“Yeh, but guys, how many generations of flies have been trying to get out of this window?” Eugene said, looking down again at the piles of corpses on the sill.

“Oh, listen to Mr doom and gloom!” Bixby said. “Legend has it that a fly named Boris flew out this very window and into those yonder trees!” Bixby shifted a wing to point at a shimmering mirage of a tree. “So how’d he do it? Not by moaning, but by banging that’s how.”Read More »

An Honest Fairy Tale Retold

Linda

My last post was in honor of my sister, but it only reflected something common between us.

Now I need to write about Linda herself. An honest fairy tale, but not a true story, for who can know the fathomless truth of anyone?

In this tale the child is led deeper into the hall of mirrors, which was in fact an enchanted forest. A bewitched forest.

And the more frightened she became the farther she fled into the foggy interior of the woods. There she made her stand, a brave and lonely thing, and built her refuge and her prison.

Or course, these enchanted forests are invisible to others. You can walk around in broad daylight and nobody would know you are lost. As the saying goes, you never see the forest for the trees.

So the child couldn’t tell anyone where she was. I’m here, she would cry. Can’t you hear me?Read More »

An Honest Fairy Tale

 

Burlingname Falls

Once upon a time a little girl was walking down a dirt road, beside a lively creek. There were five of them traveling together — the road, the creek, the dog, the grandmother and this girl – and they were all dancing their way to a waterfall, which is where the road stopped and Pan’s kingdom started. A few staggering clouds came along too, out of curiosity. And if the girl had entered paradise at that moment it would have felt like a let-down. The wilderness beyond the waterfall, and its mysterious beasts, which she knew from stories her grandma would tell her, would have lost their beguiling danger — that spice of potential doom, which the cooks of paradise always seem to forget.Read More »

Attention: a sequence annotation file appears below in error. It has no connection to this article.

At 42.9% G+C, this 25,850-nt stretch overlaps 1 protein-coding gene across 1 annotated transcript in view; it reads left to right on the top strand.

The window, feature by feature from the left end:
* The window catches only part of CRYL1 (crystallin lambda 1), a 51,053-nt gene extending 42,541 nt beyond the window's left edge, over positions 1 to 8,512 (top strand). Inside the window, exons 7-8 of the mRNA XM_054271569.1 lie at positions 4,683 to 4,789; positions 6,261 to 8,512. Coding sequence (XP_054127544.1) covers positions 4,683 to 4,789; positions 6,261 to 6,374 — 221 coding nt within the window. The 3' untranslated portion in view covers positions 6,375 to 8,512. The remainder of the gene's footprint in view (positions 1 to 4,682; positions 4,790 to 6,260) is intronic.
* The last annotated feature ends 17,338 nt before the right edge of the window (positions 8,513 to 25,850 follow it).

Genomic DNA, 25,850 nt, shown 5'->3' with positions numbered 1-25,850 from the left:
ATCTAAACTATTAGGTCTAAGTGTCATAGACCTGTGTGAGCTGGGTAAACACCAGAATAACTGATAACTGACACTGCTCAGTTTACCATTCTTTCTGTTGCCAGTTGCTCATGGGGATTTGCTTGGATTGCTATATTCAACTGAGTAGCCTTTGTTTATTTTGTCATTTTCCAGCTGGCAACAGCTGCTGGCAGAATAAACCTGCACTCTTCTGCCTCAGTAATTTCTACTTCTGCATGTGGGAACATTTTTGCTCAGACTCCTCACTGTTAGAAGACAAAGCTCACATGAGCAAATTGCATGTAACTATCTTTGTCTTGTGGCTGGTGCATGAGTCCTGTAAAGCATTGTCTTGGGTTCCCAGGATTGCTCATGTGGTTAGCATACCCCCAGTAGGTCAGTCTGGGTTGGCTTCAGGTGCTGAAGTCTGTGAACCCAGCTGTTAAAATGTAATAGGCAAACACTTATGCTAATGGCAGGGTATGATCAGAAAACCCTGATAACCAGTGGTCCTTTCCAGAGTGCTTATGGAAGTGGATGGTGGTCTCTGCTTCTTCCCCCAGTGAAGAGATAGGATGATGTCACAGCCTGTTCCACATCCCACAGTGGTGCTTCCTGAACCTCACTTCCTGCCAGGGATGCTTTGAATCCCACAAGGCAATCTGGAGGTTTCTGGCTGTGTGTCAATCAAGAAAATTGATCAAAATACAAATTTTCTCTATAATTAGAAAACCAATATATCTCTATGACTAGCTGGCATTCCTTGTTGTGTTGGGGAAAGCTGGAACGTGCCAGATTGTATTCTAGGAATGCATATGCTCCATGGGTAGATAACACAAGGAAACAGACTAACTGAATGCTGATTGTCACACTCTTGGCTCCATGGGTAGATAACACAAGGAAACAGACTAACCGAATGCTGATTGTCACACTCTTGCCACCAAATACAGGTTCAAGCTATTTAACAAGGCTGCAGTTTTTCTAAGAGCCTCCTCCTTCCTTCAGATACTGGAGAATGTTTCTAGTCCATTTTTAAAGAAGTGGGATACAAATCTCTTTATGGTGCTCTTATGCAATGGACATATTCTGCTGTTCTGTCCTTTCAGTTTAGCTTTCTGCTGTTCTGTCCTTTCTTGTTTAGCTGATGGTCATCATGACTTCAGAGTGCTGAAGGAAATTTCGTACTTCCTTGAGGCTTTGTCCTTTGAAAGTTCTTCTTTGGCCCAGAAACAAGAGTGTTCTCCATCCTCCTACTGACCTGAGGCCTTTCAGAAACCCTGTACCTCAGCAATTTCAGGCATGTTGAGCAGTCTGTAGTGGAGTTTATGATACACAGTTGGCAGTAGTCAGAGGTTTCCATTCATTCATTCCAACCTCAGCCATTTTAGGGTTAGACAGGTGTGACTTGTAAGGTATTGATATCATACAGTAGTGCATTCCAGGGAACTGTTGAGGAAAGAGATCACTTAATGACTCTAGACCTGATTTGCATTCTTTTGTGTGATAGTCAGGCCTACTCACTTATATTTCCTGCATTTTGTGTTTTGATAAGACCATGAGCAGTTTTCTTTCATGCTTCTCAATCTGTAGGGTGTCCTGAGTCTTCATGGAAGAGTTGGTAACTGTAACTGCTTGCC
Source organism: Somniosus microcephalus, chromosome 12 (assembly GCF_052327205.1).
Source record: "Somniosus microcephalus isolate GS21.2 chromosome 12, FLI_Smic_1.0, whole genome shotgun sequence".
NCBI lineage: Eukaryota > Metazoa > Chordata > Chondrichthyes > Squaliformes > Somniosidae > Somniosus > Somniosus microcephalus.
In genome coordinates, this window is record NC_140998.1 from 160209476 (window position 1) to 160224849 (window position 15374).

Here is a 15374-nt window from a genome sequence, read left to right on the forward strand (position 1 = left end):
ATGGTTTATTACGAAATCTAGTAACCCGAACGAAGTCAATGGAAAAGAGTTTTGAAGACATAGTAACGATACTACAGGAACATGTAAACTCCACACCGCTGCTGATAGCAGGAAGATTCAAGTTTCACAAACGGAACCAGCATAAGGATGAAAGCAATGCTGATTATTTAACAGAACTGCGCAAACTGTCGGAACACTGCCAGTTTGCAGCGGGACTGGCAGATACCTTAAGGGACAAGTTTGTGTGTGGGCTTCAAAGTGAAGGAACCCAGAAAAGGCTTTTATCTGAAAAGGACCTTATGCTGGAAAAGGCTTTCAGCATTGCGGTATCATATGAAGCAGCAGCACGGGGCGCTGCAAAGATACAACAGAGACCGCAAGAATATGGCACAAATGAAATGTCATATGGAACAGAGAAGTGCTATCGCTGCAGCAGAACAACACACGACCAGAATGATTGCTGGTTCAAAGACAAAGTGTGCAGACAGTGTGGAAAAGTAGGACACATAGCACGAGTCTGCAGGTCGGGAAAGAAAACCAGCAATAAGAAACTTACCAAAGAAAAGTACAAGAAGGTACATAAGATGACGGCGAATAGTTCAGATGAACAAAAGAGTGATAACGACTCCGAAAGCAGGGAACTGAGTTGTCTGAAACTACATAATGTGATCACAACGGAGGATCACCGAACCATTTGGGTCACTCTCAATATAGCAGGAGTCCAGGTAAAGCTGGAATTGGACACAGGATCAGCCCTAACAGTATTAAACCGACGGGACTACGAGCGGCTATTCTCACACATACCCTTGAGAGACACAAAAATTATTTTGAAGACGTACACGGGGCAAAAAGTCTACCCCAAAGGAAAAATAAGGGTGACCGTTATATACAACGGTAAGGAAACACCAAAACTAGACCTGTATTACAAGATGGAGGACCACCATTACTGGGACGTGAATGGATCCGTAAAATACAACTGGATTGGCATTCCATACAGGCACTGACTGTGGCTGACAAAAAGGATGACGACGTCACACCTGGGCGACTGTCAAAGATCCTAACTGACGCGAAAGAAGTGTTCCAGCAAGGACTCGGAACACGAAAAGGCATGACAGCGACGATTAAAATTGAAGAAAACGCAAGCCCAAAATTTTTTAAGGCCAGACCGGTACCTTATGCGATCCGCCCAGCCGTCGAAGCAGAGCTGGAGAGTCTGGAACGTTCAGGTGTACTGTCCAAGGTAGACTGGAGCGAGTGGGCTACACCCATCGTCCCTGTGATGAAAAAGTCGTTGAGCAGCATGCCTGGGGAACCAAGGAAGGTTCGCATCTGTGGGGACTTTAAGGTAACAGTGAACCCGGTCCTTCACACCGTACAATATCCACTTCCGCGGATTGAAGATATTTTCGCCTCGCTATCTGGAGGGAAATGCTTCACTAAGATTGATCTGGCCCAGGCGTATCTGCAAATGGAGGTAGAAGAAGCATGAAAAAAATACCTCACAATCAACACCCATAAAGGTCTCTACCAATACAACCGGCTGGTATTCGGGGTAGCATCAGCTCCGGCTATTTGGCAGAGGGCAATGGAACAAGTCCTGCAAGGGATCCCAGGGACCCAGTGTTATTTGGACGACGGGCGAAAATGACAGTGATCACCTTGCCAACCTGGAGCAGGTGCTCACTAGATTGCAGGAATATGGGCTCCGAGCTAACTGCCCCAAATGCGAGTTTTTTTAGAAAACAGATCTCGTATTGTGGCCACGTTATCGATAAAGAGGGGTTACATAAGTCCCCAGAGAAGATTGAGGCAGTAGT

The Oven Mitt: A Comedy About Psychopathy, Guilt, Fascism and Death

Oven mitts

I feel sorry for the left oven mitt because we don’t really need it. Sometimes I wear it when it’s not necessary, just to give it a boost.

This sounds like I’m trying to be cute, but it’s a raw confession. This is no joke: I recently bought a bottle of beet juice because I felt sorry for the bottle. It felt like walking past a homeless person. And I even spoke comforting words to the bottle as it languished in my refrigerator for weeks, before I finally had to throw it out, because it tasted like shit.

It makes me sick to hear how amused I sound by my own antics. But it’s the act of confession that provides some needed respite, and respite always produces a certain giddiness. That’s why priests always thought I was making stuff up in the Confession booth. As a result, I don’t think they gave me sufficient penance. But it’s confusing the way they made us worship a statue, and then believe that a tasteless wafer was the body of Jesus. They encouraged us to blur the line between animate and inanimate just as we were learning in school that nothing is real unless it can be measured, and everything is basically an automaton, including our own biological drives and patterns of thinking.Read More »